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Revista Española de Enfermedades Digestivas

versión impresa ISSN 1130-0108

Rev. esp. enferm. dig. vol.110 no.10 Madrid oct. 2018

http://dx.doi.org/10.17235/reed.2018.5666/2018 

SCIENTIFIC LETTERS

Factors that predict the presence of non-small bowel lesions during capsule endoscopy examinations

Marisol Luján-Sanchís1  , José-Francisco Juanmartiñena-Fernández2  , Ignacio Fernández-Urién2 

1Department of Gastroenterology. Consorcio Hospital General Universitario de Valencia. Comunidad Valenciana, Spain

2Department of Gastroenterology. Complejo Hospitalario de Navarra. Pamplona, Spain

Key words: Capsule endoscopy; Small bowel; Stomach; Colon; Obscure gastrointestinal bleeding

Dear Editor,

We read the papers by Juanmartiñena et al. entitled "Colonic lesions in patients undergoing small bowel capsule endoscopy: incidence, diagnostic and therapeutic impact" 1 and "Gastroduodenal lesions detected during small bowel capsule endoscopy: incidence, diagnostic and therapeutic impact" 2. Since its introduction into clinical practice in 2000, capsule endoscopy (CE) has become a first-line procedure for the investigation of small bowel (SB) diseases. In fact, more than two million capsule examinations have been performed worldwide to date 3. SBCE begins to capture images from the mouth and continues until the end of the battery life, which usually occurs after reaching the colon. Therefore, it may also allow the detection of lesions in other segments of the gastrointestinal tract and theoretically accessible to conventional endoscopy 4. Juanmartiñena et al. demonstrate that the incidence of gastroduodenal 2 and colonic lesions 1 detected during SBCE is 31% and 9%, respectively. In collaboration with the mentioned authors and following their line of research, we investigated factors that could predict the presence of non-small bowel lesions during SBCE. A statistically significant relationship was found via univariate analysis between non-small bowel lesions and the following variables: male, age > 60 years, NSAIDs, procedure indication, previous endoscopic examinations with findings, procedure timing (< 72 h) and reader experience. However, according to the multivariate analysis (Table 1), only the following variables were associated with an increased risk of presenting non-small bowel lesions: male gender (OR = 0.74), age > 60 years (OR = 1.01), non-experienced reader (OR = 1.56) and both previous gastroscopy (OR = 1.80) and ileo-colonoscopy (OR = 1) with findings. However, these results do not allow us to develop a reliable formula to predict the presence of non-small bowel lesions. Thus, according to that previously reported by Juanmartiñena et al. 1,2, the review of all SBCE images is still high recommended, even those located within the reach of conventional endoscopy.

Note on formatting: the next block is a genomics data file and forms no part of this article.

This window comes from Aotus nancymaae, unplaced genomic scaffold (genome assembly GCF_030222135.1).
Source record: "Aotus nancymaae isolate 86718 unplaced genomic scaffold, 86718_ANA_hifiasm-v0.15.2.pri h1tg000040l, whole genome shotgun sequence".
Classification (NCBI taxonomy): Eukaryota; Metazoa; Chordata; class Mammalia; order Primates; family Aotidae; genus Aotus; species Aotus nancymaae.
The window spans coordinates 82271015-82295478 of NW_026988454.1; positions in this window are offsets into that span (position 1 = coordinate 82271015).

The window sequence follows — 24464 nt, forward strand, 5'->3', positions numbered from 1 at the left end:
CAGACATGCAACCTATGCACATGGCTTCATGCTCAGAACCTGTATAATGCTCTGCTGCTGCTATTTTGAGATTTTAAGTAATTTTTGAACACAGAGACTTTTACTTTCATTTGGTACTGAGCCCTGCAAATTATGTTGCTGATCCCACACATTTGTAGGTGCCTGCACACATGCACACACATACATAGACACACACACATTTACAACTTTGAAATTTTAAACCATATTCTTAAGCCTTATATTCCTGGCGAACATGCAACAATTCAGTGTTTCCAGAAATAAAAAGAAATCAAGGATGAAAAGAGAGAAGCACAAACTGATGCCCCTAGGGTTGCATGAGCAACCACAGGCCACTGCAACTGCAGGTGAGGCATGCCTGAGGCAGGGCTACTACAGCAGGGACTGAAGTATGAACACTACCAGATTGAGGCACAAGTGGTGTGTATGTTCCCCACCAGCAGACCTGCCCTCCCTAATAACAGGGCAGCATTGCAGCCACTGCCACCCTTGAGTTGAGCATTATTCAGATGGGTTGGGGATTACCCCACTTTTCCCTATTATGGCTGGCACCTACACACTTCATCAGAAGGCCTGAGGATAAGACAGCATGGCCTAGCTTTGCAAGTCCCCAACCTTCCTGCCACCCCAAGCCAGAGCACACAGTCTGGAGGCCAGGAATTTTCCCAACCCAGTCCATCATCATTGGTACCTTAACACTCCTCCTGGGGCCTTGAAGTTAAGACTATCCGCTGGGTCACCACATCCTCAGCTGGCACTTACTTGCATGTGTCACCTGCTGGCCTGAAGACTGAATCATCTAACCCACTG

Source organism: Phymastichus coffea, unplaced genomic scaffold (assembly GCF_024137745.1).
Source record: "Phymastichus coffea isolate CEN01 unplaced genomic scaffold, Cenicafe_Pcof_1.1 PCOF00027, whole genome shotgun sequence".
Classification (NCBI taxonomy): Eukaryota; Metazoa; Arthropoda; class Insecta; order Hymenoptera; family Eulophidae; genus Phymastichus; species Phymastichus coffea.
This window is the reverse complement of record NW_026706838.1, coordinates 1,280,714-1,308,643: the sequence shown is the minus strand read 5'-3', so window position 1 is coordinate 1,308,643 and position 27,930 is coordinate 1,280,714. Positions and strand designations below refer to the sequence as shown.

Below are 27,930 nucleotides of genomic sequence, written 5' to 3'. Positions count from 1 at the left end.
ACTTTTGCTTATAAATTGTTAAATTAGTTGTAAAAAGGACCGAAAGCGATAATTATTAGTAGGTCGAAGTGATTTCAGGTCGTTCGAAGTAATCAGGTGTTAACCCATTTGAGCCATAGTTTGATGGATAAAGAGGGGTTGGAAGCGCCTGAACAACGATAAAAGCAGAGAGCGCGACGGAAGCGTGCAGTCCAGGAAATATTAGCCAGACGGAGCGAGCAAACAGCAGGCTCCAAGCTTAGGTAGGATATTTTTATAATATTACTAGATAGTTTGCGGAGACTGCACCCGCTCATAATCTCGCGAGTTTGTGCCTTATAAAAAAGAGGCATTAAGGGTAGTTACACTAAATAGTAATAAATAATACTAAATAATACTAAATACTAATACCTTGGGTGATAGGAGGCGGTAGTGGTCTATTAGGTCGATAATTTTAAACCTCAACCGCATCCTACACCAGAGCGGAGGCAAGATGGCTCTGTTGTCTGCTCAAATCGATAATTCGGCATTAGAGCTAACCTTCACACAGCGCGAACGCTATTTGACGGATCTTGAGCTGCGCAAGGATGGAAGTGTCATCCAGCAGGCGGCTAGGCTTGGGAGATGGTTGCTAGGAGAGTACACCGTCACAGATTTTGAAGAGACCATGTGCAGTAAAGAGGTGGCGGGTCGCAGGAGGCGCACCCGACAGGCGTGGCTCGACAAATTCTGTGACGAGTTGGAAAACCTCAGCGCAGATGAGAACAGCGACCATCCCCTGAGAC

Table 1 Multivariate analysis 

*Experienced reader was defined as a reader who has read more than 200 videos and performs capsule endoscopy readings 2-3 days per week.

References

1. Juanmartiñena JF, Fernández-Urién I, Zabalza B, et al. Colonic lesions in patients undergoing small bowel capsule endoscopy: incidence, diagnostic and therapeutic impact. Rev Esp Enferm Dig 2017;109:498-02. DOI: 10.17235/reed.2017.4604/2016 [ Links ]

2. Juanmartiñena JF, Fernández-Urién I, Zabalza B, et al. Gastroduodenal lesions detected during small bowel capsule endoscopy: incidence, diagnostic and therapeutic impact. Rev Esp Enferm Dig 2018;110:102-8. DOI: 10.17235/reed.2017.5114/2017 [ Links ]

3. Pons V. Hemorragia digestiva oscura y cápsula oscura. ¿Podemos encender alguna luz? Rev Esp Enferm Dig 2015;107:711-3. [ Links ]

4. Kitiyakara T, Selby W. Non-small-bowel lesions detected by capsule endoscopy in patients with obscure GI bleeding. Gastrointest Endosc 2005; 62:234-8. DOI: 10.1016/S0016-5107(05)00292-0 [ Links ]

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